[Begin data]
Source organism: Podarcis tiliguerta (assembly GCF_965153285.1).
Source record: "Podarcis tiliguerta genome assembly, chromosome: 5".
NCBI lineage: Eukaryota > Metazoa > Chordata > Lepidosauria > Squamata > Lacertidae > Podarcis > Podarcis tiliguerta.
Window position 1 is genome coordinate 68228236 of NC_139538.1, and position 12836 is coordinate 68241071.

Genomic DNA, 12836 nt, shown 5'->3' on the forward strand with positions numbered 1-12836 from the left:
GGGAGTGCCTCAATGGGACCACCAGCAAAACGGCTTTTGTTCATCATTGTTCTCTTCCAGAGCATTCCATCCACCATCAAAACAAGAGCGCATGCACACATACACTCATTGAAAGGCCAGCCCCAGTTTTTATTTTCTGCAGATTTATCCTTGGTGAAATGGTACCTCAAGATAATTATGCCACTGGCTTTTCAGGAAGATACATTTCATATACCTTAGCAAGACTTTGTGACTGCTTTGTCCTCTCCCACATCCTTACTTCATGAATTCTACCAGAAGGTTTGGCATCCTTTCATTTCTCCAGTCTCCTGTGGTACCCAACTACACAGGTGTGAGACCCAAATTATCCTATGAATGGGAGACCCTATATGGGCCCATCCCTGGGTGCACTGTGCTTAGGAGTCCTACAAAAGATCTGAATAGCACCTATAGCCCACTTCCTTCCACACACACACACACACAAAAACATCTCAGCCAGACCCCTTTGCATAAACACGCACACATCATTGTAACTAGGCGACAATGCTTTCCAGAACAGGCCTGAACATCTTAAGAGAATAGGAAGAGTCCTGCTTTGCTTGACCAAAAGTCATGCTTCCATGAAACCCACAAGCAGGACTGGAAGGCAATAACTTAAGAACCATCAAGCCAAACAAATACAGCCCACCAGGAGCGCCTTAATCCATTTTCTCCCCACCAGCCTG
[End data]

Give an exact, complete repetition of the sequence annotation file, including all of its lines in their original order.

Source organism: Podarcis tiliguerta (assembly GCF_965153285.1).
Source record: "Podarcis tiliguerta genome assembly, chromosome: 5".
NCBI lineage: Eukaryota > Metazoa > Chordata > Lepidosauria > Squamata > Lacertidae > Podarcis > Podarcis tiliguerta.
Window position 1 is genome coordinate 68228236 of NC_139538.1, and position 12836 is coordinate 68241071.

Genomic DNA, 12836 nt, shown 5'->3' on the forward strand with positions numbered 1-12836 from the left:
GGGAGTGCCTCAATGGGACCACCAGCAAAACGGCTTTTGTTCATCATTGTTCTCTTCCAGAGCATTCCATCCACCATCAAAACAAGAGCGCATGCACACATACACTCATTGAAAGGCCAGCCCCAGTTTTTATTTTCTGCAGATTTATCCTTGGTGAAATGGTACCTCAAGATAATTATGCCACTGGCTTTTCAGGAAGATACATTTCATATACCTTAGCAAGACTTTGTGACTGCTTTGTCCTCTCCCACATCCTTACTTCATGAATTCTACCAGAAGGTTTGGCATCCTTTCATTTCTCCAGTCTCCTGTGGTACCCAACTACACAGGTGTGAGACCCAAATTATCCTATGAATGGGAGACCCTATATGGGCCCATCCCTGGGTGCACTGTGCTTAGGAGTCCTACAAAAGATCTGAATAGCACCTATAGCCCACTTCCTTCCACACACACACACACACAAAAACATCTCAGCCAGACCCCTTTGCATAAACACGCACACATCATTGTAACTAGGCGACAATGCTTTCCAGAACAGGCCTGAACATCTTAAGAGAATAGGAAGAGTCCTGCTTTGCTTGACCAAAAGTCATGCTTCCATGAAACCCACAAGCAGGACTGGAAGGCAATAACTTAAGAACCATCAAGCCAAACAAATACAGCCCACCAGGAGCGCCTTAATCCATTTTCTCCCCACCAGCCTG